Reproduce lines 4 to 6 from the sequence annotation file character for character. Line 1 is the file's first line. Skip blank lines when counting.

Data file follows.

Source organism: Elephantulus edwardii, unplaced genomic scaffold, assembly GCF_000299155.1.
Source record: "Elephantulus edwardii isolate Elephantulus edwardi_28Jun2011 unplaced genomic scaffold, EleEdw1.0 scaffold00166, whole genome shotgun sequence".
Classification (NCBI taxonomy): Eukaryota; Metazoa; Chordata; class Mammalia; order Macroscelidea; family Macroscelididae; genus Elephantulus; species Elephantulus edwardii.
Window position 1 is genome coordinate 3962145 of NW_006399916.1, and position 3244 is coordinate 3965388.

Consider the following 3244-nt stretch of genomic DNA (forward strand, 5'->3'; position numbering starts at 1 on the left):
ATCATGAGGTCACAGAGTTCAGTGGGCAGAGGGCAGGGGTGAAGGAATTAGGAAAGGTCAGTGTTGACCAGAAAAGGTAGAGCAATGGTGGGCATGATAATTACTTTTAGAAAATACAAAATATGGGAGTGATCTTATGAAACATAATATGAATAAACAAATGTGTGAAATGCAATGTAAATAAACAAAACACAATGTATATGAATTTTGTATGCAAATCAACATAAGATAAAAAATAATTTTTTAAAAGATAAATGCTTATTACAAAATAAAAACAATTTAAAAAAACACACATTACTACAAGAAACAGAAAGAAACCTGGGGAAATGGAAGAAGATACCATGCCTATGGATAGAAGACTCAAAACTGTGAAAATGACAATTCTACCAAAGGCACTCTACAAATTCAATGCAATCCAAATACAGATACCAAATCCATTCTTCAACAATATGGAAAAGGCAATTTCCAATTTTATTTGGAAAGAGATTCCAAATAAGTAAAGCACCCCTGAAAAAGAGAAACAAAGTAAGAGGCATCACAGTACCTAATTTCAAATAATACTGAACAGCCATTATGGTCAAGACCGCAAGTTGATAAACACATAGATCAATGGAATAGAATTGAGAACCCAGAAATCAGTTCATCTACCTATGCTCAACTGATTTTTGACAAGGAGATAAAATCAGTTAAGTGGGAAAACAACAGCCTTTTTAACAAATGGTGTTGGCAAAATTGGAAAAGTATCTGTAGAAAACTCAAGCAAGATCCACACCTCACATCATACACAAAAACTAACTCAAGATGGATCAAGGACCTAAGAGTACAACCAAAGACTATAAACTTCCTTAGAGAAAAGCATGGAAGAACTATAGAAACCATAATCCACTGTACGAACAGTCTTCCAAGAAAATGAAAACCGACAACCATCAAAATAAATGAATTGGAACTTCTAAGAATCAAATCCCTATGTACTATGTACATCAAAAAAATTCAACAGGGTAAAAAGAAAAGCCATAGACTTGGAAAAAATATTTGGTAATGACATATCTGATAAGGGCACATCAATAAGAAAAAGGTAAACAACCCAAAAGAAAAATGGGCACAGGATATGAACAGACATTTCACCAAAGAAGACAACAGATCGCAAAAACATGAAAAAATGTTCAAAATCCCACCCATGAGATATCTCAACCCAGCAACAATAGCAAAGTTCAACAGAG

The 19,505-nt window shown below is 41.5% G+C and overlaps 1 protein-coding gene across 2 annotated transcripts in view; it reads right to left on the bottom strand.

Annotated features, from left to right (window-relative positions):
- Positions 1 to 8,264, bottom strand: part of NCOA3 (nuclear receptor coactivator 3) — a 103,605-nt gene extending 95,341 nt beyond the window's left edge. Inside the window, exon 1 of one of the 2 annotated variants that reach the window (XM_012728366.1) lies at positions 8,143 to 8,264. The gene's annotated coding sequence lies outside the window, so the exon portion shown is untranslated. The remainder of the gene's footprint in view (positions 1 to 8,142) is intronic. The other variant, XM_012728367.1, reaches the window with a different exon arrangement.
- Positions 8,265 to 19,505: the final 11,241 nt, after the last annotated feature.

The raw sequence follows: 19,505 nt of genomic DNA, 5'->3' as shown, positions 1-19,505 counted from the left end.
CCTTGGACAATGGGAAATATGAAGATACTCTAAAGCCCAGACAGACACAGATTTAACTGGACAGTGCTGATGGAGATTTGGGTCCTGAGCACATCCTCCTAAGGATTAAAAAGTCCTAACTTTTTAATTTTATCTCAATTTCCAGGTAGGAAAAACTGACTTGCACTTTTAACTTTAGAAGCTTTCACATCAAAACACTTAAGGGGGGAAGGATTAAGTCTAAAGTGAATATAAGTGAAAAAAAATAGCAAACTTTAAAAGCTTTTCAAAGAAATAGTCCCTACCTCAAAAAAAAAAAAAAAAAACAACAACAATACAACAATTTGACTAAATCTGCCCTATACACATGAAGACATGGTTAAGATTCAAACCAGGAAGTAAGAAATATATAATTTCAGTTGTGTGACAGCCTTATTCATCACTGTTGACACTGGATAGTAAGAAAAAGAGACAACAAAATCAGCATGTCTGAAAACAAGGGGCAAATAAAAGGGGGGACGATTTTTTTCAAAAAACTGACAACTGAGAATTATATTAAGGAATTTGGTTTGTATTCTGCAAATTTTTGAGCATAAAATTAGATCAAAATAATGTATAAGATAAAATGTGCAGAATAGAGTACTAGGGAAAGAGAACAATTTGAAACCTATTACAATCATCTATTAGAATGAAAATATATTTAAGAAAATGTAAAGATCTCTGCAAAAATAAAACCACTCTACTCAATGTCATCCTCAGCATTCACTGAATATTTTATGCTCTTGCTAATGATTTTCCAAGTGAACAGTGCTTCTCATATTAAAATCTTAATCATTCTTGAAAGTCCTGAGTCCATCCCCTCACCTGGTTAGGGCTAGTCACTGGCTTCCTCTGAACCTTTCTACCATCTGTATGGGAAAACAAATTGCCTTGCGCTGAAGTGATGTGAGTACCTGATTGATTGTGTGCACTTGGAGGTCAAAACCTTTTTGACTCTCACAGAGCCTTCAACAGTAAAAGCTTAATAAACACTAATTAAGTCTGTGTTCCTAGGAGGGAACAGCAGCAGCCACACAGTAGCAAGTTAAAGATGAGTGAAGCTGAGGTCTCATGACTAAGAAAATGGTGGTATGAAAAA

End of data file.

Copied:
Window position 1 is genome coordinate 3962145 of NW_006399916.1, and position 3244 is coordinate 3965388.

Consider the following 3244-nt stretch of genomic DNA (forward strand, 5'->3'; position numbering starts at 1 on the left):
ATCATGAGGTCACAGAGTTCAGTGGGCAGAGGGCAGGGGTGAAGGAATTAGGAAAGGTCAGTGTTGACCAGAAAAGGTAGAGCAATGGTGGGCATGATAATTACTTTTAGAAAATACAAAATATGGGAGTGATCTTATGAAACATAATATGAATAAACAAATGTGTGAAATGCAATGTAAATAAACAAAACACAATGTATATGAATTTTGTATGCAAATCAACATAAGATAAAAAATAATTTTTTAAAAGATAAATGCTTATTACAAAATAAAAACAATTTAAAAAAACACACATTACTACAAGAAACAGAAAGAAACCTGGGGAAATGGAAGAAGATACCATGCCTATGGATAGAAGACTCAAAACTGTGAAAATGACAATTCTACCAAAGGCACTCTACAAATTCAATGCAATCCAAATACAGATACCAAATCCATTCTTCAACAATATGGAAAAGGCAATTTCCAATTTTATTTGGAAAGAGATTCCAAATAAGTAAAGCACCCCTGAAAAAGAGAAACAAAGTAAGAGGCATCACAGTACCTAATTTCAAATAATACTGAACAGCCATTATGGTCAAGACCGCAAGTTGATAAACACATAGATCAATGGAATAGAATTGAGAACCCAGAAATCAGTTCATCTACCTATGCTCAACTGATTTTTGACAAGGAGATAAAATCAGTTAAGTGGGAAAACAACAGCCTTTTTAACAAATGGTGTTGGCAAAATTGGAAAAGTATCTGTAGAAAACTCAAGCAAGATCCACACCTCACATCATACACAAAAACTAACTCAAGATGGATCAAGGACCTAAGAGTACAACCAAAGACTATAAACTTCCTTAGAGAAAAGCATGGAAGAACTATAGAAACCATAATCCACTGTACGAACAGTCTTCCAAGAAAATGAAAACCGACAACCATCAAAATAAATGAATTGGAACTTCTAAGAATCAAATCCCTATGTACTATGTACATCAAAAAAATTCAACAGGGTAAAAAGAAAAGCCATAGACTTGGAAAAAATATTTGGTAATGACATATCTGATAAGGGCACATCAATAAGAAAAAGGTAAACAACCCAAAAGAAAAATGGGCACAGGATATGAACAGACATTTCACCAAAGAAGACAACAGATCGCAAAAACATGAAAAAATGTTCAAAATCCCACCCATGAGATATCTCAACCCAGCAACAATAGCAAAGTTCAACAGAG